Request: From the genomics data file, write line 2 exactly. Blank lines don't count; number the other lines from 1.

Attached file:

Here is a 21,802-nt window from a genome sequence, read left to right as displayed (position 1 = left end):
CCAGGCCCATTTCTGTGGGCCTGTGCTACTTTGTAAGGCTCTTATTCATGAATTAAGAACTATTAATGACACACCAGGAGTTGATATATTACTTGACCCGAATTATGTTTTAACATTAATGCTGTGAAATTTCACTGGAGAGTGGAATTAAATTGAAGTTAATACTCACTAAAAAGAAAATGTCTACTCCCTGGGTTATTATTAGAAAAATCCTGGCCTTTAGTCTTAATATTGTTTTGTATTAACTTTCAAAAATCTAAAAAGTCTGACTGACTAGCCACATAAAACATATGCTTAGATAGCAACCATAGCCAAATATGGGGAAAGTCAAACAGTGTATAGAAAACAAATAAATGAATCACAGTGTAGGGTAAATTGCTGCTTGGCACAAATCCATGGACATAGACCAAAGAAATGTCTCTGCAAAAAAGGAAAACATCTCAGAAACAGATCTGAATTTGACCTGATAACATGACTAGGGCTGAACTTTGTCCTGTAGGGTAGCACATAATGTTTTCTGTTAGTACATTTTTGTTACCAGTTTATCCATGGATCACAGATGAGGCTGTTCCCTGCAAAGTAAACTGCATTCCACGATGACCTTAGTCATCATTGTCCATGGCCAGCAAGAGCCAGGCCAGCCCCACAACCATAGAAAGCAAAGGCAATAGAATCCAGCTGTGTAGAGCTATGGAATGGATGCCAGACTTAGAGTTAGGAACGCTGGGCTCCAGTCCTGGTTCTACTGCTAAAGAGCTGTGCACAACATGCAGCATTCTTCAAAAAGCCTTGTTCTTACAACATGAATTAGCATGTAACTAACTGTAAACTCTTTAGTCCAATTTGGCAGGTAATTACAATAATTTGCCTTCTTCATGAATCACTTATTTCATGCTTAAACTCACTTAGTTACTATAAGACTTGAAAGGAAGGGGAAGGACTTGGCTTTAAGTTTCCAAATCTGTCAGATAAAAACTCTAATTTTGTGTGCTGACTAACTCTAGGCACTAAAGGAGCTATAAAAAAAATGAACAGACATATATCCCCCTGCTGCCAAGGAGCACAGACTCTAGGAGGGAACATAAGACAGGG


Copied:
CCAGGCCCATTTCTGTGGGCCTGTGCTACTTTGTAAGGCTCTTATTCATGAATTAAGAACTATTAATGACACACCAGGAGTTGATATATTACTTGACCCGAATTATGTTTTAACATTAATGCTGTGAAATTTCACTGGAGAGTGGAATTAAATTGAAGTTAATACTCACTAAAAAGAAAATGTCTACTCCCTGGGTTATTATTAGAAAAATCCTGGCCTTTAGTCTTAATATTGTTTTGTATTAACTTTCAAAAATCTAAAAAGTCTGACTGACTAGCCACATAAAACATATGCTTAGATAGCAACCATAGCCAAATATGGGGAAAGTCAAACAGTGTATAGAAAACAAATAAATGAATCACAGTGTAGGGTAAATTGCTGCTTGGCACAAATCCATGGACATAGACCAAAGAAATGTCTCTGCAAAAAAGGAAAACATCTCAGAAACAGATCTGAATTTGACCTGATAACATGACTAGGGCTGAACTTTGTCCTGTAGGGTAGCACATAATGTTTTCTGTTAGTACATTTTTGTTACCAGTTTATCCATGGATCACAGATGAGGCTGTTCCCTGCAAAGTAAACTGCATTCCACGATGACCTTAGTCATCATTGTCCATGGCCAGCAAGAGCCAGGCCAGCCCCACAACCATAGAAAGCAAAGGCAATAGAATCCAGCTGTGTAGAGCTATGGAATGGATGCCAGACTTAGAGTTAGGAACGCTGGGCTCCAGTCCTGGTTCTACTGCTAAAGAGCTGTGCACAACATGCAGCATTCTTCAAAAAGCCTTGTTCTTACAACATGAATTAGCATGTAACTAACTGTAAACTCTTTAGTCCAATTTGGCAGGTAATTACAATAATTTGCCTTCTTCATGAATCACTTATTTCATGCTTAAACTCACTTAGTTACTATAAGACTTGAAAGGAAGGGGAAGGACTTGGCTTTAAGTTTCCAAATCTGTCAGATAAAAACTCTAATTTTGTGTGCTGACTAACTCTAGGCACTAAAGGAGCTATAAAAAAAATGAACAGACATATATCCCCCTGCTGCCAAGGAGCACAGACTCTAGGAGGGAACATAAGACAGGG